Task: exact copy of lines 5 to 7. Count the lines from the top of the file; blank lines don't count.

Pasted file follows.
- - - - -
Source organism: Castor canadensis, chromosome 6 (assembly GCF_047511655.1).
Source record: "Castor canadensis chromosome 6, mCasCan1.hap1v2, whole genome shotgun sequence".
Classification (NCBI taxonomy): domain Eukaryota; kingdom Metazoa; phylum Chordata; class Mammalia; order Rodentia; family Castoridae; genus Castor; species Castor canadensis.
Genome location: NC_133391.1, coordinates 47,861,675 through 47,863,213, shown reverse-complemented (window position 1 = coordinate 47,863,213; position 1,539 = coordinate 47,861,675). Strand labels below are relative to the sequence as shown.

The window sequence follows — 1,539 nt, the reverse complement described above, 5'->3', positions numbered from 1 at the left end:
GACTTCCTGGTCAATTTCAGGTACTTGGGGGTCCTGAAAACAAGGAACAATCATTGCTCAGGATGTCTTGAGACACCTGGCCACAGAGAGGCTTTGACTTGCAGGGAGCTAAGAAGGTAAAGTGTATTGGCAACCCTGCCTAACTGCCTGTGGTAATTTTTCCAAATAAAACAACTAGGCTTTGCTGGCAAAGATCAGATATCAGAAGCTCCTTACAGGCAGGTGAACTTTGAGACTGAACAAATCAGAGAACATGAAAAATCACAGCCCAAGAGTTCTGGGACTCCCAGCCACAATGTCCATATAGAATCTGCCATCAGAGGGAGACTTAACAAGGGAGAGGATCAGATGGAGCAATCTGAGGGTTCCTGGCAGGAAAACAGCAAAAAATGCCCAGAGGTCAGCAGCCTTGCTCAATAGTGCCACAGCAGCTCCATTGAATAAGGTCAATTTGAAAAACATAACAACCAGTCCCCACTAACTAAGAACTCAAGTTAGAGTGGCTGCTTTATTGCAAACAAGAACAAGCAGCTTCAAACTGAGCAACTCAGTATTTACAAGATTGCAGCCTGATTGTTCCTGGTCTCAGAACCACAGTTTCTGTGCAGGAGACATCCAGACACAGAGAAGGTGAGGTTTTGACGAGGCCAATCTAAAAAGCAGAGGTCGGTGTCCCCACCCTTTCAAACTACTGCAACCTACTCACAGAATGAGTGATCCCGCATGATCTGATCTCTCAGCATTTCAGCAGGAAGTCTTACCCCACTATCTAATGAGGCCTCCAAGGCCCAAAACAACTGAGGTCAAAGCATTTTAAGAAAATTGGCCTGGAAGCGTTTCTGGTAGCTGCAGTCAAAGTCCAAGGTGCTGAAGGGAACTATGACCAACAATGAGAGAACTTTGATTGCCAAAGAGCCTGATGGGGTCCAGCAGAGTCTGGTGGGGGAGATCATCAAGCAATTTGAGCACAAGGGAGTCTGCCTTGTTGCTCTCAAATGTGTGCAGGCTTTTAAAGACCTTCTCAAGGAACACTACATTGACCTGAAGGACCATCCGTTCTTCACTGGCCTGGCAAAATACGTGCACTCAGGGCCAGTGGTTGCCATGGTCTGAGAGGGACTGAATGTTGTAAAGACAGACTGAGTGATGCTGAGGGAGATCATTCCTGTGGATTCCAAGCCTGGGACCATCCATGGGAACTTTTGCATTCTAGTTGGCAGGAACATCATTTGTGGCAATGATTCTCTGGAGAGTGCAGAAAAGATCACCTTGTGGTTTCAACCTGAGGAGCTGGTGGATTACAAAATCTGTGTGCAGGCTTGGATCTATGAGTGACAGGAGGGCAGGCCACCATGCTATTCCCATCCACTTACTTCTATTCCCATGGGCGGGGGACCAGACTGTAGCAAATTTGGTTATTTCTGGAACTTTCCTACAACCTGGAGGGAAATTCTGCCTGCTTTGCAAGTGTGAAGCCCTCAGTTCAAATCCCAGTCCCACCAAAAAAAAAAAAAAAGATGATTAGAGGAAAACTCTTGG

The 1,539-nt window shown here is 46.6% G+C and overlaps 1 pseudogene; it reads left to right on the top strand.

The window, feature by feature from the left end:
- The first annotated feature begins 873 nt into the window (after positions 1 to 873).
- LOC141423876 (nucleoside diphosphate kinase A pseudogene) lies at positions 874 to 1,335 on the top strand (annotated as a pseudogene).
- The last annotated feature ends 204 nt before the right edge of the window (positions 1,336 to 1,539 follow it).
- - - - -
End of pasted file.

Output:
The window sequence follows — 1,539 nt, the reverse complement described above, 5'->3', positions numbered from 1 at the left end:
GACTTCCTGGTCAATTTCAGGTACTTGGGGGTCCTGAAAACAAGGAACAATCATTGCTCAGGATGTCTTGAGACACCTGGCCACAGAGAGGCTTTGACTTGCAGGGAGCTAAGAAGGTAAAGTGTATTGGCAACCCTGCCTAACTGCCTGTGGTAATTTTTCCAAATAAAACAACTAGGCTTTGCTGGCAAAGATCAGATATCAGAAGCTCCTTACAGGCAGGTGAACTTTGAGACTGAACAAATCAGAGAACATGAAAAATCACAGCCCAAGAGTTCTGGGACTCCCAGCCACAATGTCCATATAGAATCTGCCATCAGAGGGAGACTTAACAAGGGAGAGGATCAGATGGAGCAATCTGAGGGTTCCTGGCAGGAAAACAGCAAAAAATGCCCAGAGGTCAGCAGCCTTGCTCAATAGTGCCACAGCAGCTCCATTGAATAAGGTCAATTTGAAAAACATAACAACCAGTCCCCACTAACTAAGAACTCAAGTTAGAGTGGCTGCTTTATTGCAAACAAGAACAAGCAGCTTCAAACTGAGCAACTCAGTATTTACAAGATTGCAGCCTGATTGTTCCTGGTCTCAGAACCACAGTTTCTGTGCAGGAGACATCCAGACACAGAGAAGGTGAGGTTTTGACGAGGCCAATCTAAAAAGCAGAGGTCGGTGTCCCCACCCTTTCAAACTACTGCAACCTACTCACAGAATGAGTGATCCCGCATGATCTGATCTCTCAGCATTTCAGCAGGAAGTCTTACCCCACTATCTAATGAGGCCTCCAAGGCCCAAAACAACTGAGGTCAAAGCATTTTAAGAAAATTGGCCTGGAAGCGTTTCTGGTAGCTGCAGTCAAAGTCCAAGGTGCTGAAGGGAACTATGACCAACAATGAGAGAACTTTGATTGCCAAAGAGCCTGATGGGGTCCAGCAGAGTCTGGTGGGGGAGATCATCAAGCAATTTGAGCACAAGGGAGTCTGCCTTGTTGCTCTCAAATGTGTGCAGGCTTTTAAAGACCTTCTCAAGGAACACTACATTGACCTGAAGGACCATCCGTTCTTCACTGGCCTGGCAAAATACGTGCACTCAGGGCCAGTGGTTGCCATGGTCTGAGAGGGACTGAATGTTGTAAAGACAGACTGAGTGATGCTGAGGGAGATCATTCCTGTGGATTCCAAGCCTGGGACCATCCATGGGAACTTTTGCATTCTAGTTGGCAGGAACATCATTTGTGGCAATGATTCTCTGGAGAGTGCAGAAAAGATCACCTTGTGGTTTCAACCTGAGGAGCTGGTGGATTACAAAATCTGTGTGCAGGCTTGGATCTATGAGTGACAGGAGGGCAGGCCACCATGCTATTCCCATCCACTTACTTCTATTCCCATGGGCGGGGGACCAGACTGTAGCAAATTTGGTTATTTCTGGAACTTTCCTACAACCTGGAGGGAAATTCTGCCTGCTTTGCAAGTGTGAAGCCCTCAGTTCAAATCCCAGTCCCACCAAAAAAAAAAAAAAAGATGATTAGAGGAAAACTCTTGG

The 1,539-nt window shown here is 46.6% G+C and overlaps 1 pseudogene; it reads left to right on the top strand.